I first saw a drawing of an 1879 Mass being held in the ruins of Mission San Carlos Borroméo de Carmelo in central California while reading Steven Hackel’s 2005 book “Children of Coyote, Missionaries of Saint Francis.” In this illustration by American artist Joseph Strong, an elderly Indigenous man, whose head is covered with a shock of white hair streaming past his shoulders, stands barefoot with his legs spread. In his right hand, the old man holds a long cane that is planted on the flagstones at his feet. With the other, he holds the hand of a young Native American boy.
Hackel’s caption asserts that “little is known” about the elderly American Indian in this drawing beyond his name, “Old Ventura.” But that name rang a bell for me. I had discovered this drawing while researching my book “Bad Indians: A Tribal Memoir” on a sabbatical fellowship at the University of California, Los Angeles. There I had access to microfilm of ethnographer John Peabody Harrington’s field notes, which he recorded during his work with Indigenous peoples across North America from 1907 to 1959. His original records are housed at the Smithsonian’s National Museum of Natural History in the National Anthropological Archives.
Harrington’s records contain rich, meticulously gathered material about Indigenous languages and culture, but his wild handwriting, invented abbreviations, codenames for consultants and eccentric organization make them a challenging puzzle for researchers. Additionally, while Harrington’s zeal is obvious so are his assumptions and misconceptions about the tenacity of Indigenous survival, the effects of long-term trauma and, often, the ways in which his obsession with gathering “facts” overshadowed the humanity of his consultants. “Underpay the Indians,” he wrote to one assistant on multiple occasions, also instructing assistants to interview elders literally on their death beds, pursuing them to the end. Harrington’s habit of going to extremes often feels like a kind of expedient extraction of natural resources, and can be painful for Indigenous researchers or descendants to read.
Still, Harrington’s notes include much information from Isabel Meadows, an Indigenous consultant who helped me solve the mystery of “Old Ventura.” Isabel’s mother, Loreta Meadows, was born at the California mission at Carmel in 1818, about 17 years before the missions were secularized. She was one of the few Rumsen or Esselen Indigenous people of the central California coast to survive missionization by Spanish and then Mexican Franciscans. Loreta gave birth to her daughter Isabel there on May 9, 1846. Isabel Meadows inherited a wealth of oral stories about her culture, family and community as well as knowledge of her mother’s Rumsen language, California Spanish, English and a limited Esselen vocabulary. Yet Isabel could not read or write in any language. “If I had known how to write, [I] would have written up the life of those Indians,” she told Harrington. Even so, she discovered the next best thing: someone who could faithfully record her vast repository of recollections.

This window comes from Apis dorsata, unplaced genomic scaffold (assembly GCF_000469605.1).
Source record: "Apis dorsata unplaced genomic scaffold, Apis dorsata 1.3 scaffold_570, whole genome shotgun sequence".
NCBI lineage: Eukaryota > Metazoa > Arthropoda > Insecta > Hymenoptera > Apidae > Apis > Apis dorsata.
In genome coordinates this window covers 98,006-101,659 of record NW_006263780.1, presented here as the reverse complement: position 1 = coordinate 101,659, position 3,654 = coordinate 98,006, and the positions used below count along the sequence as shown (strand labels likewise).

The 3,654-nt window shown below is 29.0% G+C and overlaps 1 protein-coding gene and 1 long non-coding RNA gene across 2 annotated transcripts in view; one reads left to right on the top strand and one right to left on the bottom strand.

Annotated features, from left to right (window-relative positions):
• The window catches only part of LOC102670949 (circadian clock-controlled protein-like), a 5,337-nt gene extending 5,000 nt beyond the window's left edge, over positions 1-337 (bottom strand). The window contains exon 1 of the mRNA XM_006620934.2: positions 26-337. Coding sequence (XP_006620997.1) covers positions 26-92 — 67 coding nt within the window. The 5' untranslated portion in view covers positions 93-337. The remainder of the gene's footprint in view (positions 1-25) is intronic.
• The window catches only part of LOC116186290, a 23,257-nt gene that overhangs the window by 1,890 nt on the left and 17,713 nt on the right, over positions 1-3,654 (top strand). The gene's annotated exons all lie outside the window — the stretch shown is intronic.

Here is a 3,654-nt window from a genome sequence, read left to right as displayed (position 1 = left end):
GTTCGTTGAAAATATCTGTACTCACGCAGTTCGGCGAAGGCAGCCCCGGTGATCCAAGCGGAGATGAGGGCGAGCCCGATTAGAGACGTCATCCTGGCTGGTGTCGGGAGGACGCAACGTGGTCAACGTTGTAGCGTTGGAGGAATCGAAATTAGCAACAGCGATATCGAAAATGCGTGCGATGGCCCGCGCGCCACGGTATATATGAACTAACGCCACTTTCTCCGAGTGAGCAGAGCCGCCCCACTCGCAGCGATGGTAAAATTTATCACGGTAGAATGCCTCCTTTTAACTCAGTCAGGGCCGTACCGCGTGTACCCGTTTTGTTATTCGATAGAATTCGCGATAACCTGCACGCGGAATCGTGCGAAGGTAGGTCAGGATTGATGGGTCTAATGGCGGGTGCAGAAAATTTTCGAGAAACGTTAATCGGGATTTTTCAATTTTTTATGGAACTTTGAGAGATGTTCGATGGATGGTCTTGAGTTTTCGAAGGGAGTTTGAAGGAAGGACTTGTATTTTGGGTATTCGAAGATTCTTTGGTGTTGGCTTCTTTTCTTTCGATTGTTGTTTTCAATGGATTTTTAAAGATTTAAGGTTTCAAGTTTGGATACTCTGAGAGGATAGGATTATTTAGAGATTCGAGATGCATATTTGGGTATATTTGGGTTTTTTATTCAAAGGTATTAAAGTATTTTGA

Yet reading primary ethnographic records like these requires time, patience and luck. Harrington was anxious that other researchers not “steal” his work, using private codes and abbreviations for which he left no key. Deciphering his notes is still an ongoing effort. In addition, he often broke up or scattered Isabel’s stories in different parts of his notes, making reassembly of a narrative difficult. Isabel also provided her own challenges as she often switched between Spanish and English, sometimes within the same sentence.